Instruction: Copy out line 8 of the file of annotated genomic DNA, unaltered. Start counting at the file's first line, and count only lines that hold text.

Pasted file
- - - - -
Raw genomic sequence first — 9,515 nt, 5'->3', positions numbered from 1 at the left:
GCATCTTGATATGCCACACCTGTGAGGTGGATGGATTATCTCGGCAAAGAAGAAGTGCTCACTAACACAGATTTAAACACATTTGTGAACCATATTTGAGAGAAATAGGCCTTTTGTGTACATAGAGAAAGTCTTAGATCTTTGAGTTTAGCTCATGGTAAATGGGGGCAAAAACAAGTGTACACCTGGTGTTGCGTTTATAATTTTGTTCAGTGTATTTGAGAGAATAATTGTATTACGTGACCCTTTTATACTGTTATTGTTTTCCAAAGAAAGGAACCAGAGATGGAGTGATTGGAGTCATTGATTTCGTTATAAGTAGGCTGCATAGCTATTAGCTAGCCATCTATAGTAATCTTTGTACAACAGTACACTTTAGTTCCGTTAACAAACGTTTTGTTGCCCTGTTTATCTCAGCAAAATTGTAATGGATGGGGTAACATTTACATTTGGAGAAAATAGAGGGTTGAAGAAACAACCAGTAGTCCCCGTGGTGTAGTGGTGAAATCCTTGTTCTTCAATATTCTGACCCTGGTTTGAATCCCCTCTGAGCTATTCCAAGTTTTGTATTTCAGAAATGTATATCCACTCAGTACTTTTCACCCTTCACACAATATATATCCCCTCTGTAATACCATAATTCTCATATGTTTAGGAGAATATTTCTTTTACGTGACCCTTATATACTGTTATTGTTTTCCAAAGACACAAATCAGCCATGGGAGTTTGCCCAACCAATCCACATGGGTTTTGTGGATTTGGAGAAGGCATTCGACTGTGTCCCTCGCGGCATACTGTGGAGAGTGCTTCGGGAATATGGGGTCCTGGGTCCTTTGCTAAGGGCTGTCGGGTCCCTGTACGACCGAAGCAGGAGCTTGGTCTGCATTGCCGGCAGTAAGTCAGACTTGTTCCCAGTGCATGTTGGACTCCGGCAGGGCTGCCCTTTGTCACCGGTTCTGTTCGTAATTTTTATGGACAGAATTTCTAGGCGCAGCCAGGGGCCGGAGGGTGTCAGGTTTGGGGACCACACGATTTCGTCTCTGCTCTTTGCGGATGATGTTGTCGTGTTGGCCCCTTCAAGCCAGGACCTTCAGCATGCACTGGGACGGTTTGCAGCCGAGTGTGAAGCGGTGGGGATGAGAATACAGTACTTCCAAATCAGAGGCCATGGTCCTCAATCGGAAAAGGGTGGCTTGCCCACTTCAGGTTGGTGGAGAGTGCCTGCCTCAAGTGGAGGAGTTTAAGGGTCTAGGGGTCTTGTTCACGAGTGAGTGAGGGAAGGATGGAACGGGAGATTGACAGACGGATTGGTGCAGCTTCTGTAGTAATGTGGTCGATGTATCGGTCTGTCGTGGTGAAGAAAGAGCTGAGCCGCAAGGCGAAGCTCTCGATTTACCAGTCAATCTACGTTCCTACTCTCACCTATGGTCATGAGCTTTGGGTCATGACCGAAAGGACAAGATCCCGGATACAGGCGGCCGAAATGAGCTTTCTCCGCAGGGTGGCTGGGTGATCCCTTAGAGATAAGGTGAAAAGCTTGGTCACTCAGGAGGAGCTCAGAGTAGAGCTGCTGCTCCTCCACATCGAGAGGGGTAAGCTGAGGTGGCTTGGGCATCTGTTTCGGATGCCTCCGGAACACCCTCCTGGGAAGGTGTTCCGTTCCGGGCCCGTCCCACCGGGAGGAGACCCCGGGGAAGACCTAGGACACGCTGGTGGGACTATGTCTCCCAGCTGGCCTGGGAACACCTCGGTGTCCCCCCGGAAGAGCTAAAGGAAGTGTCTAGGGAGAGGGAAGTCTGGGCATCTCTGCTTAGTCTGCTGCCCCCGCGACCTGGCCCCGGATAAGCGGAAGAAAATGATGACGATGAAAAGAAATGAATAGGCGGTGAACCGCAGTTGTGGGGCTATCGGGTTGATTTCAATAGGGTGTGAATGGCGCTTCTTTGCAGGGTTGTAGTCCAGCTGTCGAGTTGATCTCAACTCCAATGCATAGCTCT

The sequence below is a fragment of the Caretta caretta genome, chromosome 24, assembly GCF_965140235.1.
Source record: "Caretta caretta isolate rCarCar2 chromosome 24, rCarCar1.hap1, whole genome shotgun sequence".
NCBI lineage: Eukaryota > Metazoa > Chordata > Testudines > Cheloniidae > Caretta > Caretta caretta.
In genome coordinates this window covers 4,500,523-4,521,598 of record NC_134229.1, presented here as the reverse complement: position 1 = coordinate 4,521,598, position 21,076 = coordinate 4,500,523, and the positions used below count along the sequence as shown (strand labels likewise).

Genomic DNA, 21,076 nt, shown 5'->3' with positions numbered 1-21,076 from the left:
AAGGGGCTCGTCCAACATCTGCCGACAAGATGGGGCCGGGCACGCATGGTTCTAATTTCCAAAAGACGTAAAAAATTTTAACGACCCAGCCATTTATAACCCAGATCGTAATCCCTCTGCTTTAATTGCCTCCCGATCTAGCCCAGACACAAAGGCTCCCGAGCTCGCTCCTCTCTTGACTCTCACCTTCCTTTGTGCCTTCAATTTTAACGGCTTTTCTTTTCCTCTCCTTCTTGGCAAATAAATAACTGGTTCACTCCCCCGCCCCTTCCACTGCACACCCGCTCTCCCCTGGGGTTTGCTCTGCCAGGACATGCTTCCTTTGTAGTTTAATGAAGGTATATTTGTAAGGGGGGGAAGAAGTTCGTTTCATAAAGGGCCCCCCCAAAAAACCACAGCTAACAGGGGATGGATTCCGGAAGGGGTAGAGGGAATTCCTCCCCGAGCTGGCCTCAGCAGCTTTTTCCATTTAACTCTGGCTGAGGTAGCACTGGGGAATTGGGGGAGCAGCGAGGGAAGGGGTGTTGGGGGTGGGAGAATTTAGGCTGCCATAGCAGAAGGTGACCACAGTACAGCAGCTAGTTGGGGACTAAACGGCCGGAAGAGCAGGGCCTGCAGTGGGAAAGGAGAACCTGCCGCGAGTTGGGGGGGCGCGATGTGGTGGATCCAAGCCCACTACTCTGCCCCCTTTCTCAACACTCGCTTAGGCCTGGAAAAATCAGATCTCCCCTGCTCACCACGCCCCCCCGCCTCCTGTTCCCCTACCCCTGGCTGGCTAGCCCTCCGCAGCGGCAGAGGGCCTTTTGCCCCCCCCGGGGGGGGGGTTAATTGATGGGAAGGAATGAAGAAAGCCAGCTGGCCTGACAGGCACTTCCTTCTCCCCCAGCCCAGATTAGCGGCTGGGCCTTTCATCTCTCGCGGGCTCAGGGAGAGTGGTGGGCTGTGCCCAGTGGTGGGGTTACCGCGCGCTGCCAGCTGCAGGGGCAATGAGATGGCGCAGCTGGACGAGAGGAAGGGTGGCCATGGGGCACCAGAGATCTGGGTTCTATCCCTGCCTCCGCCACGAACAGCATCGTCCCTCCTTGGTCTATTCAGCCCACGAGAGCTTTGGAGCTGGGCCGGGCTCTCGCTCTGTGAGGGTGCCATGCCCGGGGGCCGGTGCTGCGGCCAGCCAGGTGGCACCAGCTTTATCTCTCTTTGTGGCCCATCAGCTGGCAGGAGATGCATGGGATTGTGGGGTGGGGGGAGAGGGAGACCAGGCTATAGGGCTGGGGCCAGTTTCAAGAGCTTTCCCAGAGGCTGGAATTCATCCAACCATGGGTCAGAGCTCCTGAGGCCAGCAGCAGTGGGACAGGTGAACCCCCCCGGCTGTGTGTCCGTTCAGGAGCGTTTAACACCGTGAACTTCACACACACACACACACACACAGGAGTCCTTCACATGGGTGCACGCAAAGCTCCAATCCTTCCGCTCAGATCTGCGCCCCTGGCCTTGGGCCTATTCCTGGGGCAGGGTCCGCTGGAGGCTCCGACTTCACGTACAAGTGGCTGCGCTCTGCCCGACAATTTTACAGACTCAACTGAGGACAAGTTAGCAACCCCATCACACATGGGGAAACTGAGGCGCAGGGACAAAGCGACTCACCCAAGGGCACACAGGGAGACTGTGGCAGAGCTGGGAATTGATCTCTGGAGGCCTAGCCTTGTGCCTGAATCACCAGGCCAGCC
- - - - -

AAGGGGCTCGTCCAACATCTGCCGACAAGATGGGGCCGGGCACGCATGGTTCTAATTTCCAAAAGACGTAAAAAATTTTAACGACCCAGCCATTTATAACCCAGATCGTAATCCCTCTGCTTTAATTGCCTCCCGATCTAGCCCAGACACAAAGGCTCCCGAGCTCGCTCCTCTCTTGACTCTCACCTTCCTTTGTGCCTTCAATTTTAACGGCTTTTCTTTTCCTCTCCTTCTTGGCAAATAAATAACTGGTTCACTCCCCCGCCCCTTCCACTGCACACCCGCTCTCCCCTGGGGTTTGCTCTGCCAGGACATGCTTCCTTTGTAGTTTAATGAAGGTATATTTGTAAGGGGGGGAAGAAGTTCGTTTCATAAAGGGCCCCCCCAAAAAACCACAGCTAACAGGGGATGGATTCCGGAAGGGGTAGAGGGAATTCCTCCCCGAGCTGGCCTCAGCAGCTTTTTCCATTTAACTCTGGCTGAGGTAGCACTGGGGAATTGGGGGAGCAGCGAGGGAAGGGGTGTTGGGGGTGGGAGAATTTAGGCTGCCATAGCAGAAGGTGACCACAGTACAGCAGCTAGTTGGGGACTAAACGGCCGGAAGAGCAGGGCCTGCAGTGGGAAAGGAGAACCTGCCGCGAGTTGGGGGGGCGCGATGTGGTGGATCCAAGCCCACTACTCTGCCCCCTTTCTCAACACTCGCTTAGGCCTGGAAAAATCAGATCTCCCCTGCTCACCACGCCCCCCCGCCTCCTGTTCCCCTACCCCTGGCTGGCTAGCCCTCCGCAGCGGCAGAGGGCCTTTTGCCCCCCCCGGGGGGGGGGTTAATTGATGGGAAGGAATGAAGAAAGCCAGCTGGCCTGACAGGCACTTCCTTCTCCCCCAGCCCAGATTAGCGGCTGGGCCTTTCATCTCTCGCGGGCTCAGGGAGAGTGGTGGGCTGTGCCCAGTGGTGGGGTTACCGCGCGCTGCCAGCTGCAGGGGCAATGAGATGGCGCAGCTGGACGAGAGGAAGGGTGGCCATGGGGCACCAGAGATCTGGGTTCTATCCCTGCCTCCGCCACGAACAGCATCGTCCCTCCTTGGTCTATTCAGCCCACGAGAGCTTTGGAGCTGGGCCGGGCTCTCGCTCTGTGAGGGTGCCATGCCCGGGGGCCGGTGCTGCGGCCAGCCAGGTGGCACCAGCTTTATCTCTCTTTGTGGCCCATCAGCTGGCAGGAGATGCATGGGATTGTGGGGTGGGGGGAGAGGGAGACCAGGCTATAGGGCTGGGGCCAGTTTCAAGAGCTTTCCCAGAGGCTGGAATTCATCCAACCATGGGTCAGAGCTCCTGAGGCCAGCAGCAGTGGGACAGGTGAACCCCCCCGGCTGTGTGTCCGTTCAGGAGCGTTTAACACCGTGAACTTCACACACACACACACACACACAGGAGTCCTTCACATGGGTGCACGCAAAGCTCCAATCCTTCCGCTCAGATCTGCGCCCCTGGCCTTGGGCCTATTCCTGGGGCAGGGTCCGCTGGAGGCTCCGACTTCACGTACAAGTGGCTGCGCTCTGCCCGACAATTTTACAGACTCAACTGAGGACAAGTTAGCAACCCCATCACACATGGGGAAACTGAGGCGCAGGGACAAAGCGACTCACCCAAGGGCACACAGGGAGACTGTGGCAGAGCTGGGAATTGATCTCTGGAGGCCTAGCCTTGTGCCTGAATCACCAGGCCAGCC